Monthly Archives: April 2011

Night Lab: The Science of Extinction

If you can imagine it, mammoths, camels, saber-toothed cats and massive ground sloths once walked the ground that has become Wilshire Boulevard in Los Angeles.  Walking down Michigan Avenue today, you’d never guess that these huge creatures foraged on the marsh land now buried beneath city’s streets.  Just as the first humans settled the Americas, these Ice Age giants vanished forever.  New research on these extinctions offers insights for modern conservation – understanding the demise of the mastodon may help us create strategies to protect today’s endangered elephants, rhinos, tigers and wolves.

Some conservation biologists take the argument further: they now suggest that in some cases, deliberately introducing exotic animals may be critical to restoring damaged ecosystems.  Should we strive to replicate the animal populations found by the first Europeans as they colonized the globe, as traditional conservation efforts assume?  Or should we instead work to rebuild whole ecosystems, using substitutes to fill niches left empty by the top predators and large herbivores humans have driven to extinction?  Join us to find out about what science can tell us about our Earth’s past and future at Night Lab, Chicago’s science series for adults, for a discussion with science writer Sharon Levy, author of Once and Future Giants: What Ice Age Extinctions Tell Us About the Fate of Earth’s Largest Animals.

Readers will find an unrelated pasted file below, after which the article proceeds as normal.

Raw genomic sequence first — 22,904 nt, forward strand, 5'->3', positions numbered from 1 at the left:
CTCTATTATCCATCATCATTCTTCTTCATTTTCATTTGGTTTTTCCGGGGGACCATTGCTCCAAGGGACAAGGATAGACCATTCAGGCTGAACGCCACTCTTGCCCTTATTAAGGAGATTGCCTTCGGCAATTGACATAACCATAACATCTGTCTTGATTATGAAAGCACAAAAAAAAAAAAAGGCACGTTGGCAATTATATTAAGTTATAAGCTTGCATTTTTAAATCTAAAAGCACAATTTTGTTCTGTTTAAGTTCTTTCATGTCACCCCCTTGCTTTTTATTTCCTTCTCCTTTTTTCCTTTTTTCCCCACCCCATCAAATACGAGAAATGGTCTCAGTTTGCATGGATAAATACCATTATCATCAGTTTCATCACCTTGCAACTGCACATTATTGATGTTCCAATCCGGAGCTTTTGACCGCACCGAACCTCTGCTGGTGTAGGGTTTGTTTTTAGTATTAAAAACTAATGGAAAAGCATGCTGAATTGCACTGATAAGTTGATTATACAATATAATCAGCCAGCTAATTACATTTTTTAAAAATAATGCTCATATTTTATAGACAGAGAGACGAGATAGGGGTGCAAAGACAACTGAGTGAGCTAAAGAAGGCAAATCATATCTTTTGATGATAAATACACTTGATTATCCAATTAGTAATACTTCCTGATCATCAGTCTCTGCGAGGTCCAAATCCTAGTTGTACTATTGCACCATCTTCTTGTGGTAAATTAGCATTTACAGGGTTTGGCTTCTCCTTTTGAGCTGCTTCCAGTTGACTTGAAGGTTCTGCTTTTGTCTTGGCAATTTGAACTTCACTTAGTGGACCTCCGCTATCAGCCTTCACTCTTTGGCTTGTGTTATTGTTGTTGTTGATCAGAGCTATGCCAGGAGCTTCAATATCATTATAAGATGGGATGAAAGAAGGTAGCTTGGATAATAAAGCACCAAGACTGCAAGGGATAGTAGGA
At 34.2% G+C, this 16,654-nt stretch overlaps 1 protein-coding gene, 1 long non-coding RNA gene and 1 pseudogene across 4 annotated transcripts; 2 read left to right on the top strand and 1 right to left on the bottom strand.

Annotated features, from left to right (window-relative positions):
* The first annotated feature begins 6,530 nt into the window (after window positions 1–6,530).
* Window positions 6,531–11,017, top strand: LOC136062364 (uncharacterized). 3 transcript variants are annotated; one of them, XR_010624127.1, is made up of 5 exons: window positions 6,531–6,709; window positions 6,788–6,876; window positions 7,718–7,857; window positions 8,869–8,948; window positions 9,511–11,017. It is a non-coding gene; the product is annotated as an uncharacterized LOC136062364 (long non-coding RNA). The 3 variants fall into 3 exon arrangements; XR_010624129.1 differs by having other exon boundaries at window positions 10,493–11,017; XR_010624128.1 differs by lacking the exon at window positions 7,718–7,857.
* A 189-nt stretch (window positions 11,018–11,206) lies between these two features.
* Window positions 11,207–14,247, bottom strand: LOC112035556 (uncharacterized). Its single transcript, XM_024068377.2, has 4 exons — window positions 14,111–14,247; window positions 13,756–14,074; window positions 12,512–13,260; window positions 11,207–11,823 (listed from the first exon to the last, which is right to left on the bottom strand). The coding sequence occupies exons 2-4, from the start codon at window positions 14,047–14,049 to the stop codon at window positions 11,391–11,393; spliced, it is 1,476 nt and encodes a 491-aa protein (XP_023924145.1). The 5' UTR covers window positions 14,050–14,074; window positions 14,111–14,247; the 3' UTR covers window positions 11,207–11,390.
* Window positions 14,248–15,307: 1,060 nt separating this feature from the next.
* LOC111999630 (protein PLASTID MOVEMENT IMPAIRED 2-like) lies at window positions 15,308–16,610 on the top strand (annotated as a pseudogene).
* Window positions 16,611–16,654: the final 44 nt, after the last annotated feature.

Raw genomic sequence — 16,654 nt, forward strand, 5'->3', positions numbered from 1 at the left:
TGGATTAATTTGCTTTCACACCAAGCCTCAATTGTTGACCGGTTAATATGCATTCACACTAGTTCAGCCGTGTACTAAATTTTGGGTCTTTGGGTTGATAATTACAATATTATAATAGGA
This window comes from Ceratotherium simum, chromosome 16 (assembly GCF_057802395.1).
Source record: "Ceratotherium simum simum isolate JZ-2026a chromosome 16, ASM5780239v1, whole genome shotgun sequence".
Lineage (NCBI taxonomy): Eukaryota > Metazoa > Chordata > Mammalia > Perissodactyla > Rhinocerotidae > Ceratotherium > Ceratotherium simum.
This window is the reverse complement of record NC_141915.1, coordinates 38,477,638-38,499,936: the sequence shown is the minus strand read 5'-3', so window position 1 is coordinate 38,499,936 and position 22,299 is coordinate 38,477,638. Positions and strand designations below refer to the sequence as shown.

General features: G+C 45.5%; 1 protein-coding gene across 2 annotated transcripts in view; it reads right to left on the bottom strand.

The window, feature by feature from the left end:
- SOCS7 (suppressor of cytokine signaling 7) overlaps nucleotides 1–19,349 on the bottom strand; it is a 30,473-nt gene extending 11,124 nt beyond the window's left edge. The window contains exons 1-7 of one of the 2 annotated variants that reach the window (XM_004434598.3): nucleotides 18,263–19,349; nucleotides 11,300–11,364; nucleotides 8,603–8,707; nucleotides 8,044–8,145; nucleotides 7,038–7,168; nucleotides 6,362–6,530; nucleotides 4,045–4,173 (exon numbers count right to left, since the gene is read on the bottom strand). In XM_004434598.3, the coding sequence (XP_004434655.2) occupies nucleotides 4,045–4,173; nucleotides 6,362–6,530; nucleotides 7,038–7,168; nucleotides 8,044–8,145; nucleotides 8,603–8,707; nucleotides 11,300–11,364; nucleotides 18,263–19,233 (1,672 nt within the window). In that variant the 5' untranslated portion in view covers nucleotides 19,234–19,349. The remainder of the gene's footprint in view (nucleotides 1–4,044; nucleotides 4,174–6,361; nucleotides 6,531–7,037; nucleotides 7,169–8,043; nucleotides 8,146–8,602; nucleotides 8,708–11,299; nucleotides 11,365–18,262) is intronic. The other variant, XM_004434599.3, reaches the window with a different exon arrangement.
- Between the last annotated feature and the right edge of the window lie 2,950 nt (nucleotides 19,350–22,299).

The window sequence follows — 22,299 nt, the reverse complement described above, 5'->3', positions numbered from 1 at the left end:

Schubas (3159 N. Southport)
May 1, 2011
7-9 PM
Red Line to Belmont

About Once and Future Giants:

In Once and Future Giants, science writer Sharon Levy digs through the evidence surrounding Pleistocene large animal (“megafauna”) extinction events worldwide, showing that understanding this history-and our part in it-is crucial for protecting the elephants, polar bears, and other great creatures at risk today. These surviving relatives of the Ice Age beasts now face an intensified replay of that great die-off, as our species usurps the planet’s last wild places while driving a warming trend more extreme than any in mammalian history.  Deftly navigating competing theories and emerging evidence, Once and Future Giants examines the extent of human influence on megafauna extinctions past and present, and explores innovative conservation efforts around the globe. The key to modern-day conservation, Levy suggests, may lie fossilized right under our feet.

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